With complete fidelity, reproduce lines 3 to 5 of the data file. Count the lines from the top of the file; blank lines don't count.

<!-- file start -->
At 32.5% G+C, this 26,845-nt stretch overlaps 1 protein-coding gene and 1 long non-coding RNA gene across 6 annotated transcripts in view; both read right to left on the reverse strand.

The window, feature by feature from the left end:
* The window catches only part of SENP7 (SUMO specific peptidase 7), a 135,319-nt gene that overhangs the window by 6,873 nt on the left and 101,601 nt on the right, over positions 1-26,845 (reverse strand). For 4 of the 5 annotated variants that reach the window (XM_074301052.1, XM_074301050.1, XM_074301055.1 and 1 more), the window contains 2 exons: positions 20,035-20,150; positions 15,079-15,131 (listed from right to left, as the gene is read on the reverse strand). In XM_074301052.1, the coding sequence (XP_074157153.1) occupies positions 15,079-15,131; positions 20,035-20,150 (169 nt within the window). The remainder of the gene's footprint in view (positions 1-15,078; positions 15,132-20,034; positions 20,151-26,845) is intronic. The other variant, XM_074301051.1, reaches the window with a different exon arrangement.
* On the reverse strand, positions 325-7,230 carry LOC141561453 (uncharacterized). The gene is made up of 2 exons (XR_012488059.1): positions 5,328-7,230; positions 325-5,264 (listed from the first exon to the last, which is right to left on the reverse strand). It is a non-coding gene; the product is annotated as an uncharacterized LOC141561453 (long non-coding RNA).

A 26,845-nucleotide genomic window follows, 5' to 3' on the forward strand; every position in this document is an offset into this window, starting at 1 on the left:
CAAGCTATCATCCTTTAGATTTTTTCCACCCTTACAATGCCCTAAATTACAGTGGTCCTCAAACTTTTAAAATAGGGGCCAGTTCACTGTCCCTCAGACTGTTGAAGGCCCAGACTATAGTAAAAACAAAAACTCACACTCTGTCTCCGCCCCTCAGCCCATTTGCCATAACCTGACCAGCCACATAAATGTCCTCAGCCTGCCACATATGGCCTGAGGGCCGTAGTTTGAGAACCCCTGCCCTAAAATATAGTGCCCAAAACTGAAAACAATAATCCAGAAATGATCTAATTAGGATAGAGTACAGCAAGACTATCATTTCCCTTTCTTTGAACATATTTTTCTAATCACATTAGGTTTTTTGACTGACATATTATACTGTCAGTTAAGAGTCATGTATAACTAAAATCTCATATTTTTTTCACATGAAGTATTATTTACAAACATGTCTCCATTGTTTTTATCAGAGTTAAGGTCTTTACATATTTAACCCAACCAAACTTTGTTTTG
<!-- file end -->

* The window catches only part of SENP7 (SUMO specific peptidase 7), a 135,319-nt gene that overhangs the window by 6,873 nt on the left and 101,601 nt on the right, over positions 1-26,845 (reverse strand). For 4 of the 5 annotated variants that reach the window (XM_074301052.1, XM_074301050.1, XM_074301055.1 and 1 more), the window contains 2 exons: positions 20,035-20,150; positions 15,079-15,131 (listed from right to left, as the gene is read on the reverse strand). In XM_074301052.1, the coding sequence (XP_074157153.1) occupies positions 15,079-15,131; positions 20,035-20,150 (169 nt within the window). The remainder of the gene's footprint in view (positions 1-15,078; positions 15,132-20,034; positions 20,151-26,845) is intronic. The other variant, XM_074301051.1, reaches the window with a different exon arrangement.
* On the reverse strand, positions 325-7,230 carry LOC141561453 (uncharacterized). The gene is made up of 2 exons (XR_012488059.1): positions 5,328-7,230; positions 325-5,264 (listed from the first exon to the last, which is right to left on the reverse strand). It is a non-coding gene; the product is annotated as an uncharacterized LOC141561453 (long non-coding RNA).

A 26,845-nucleotide genomic window follows, 5' to 3' on the forward strand; every position in this document is an offset into this window, starting at 1 on the left: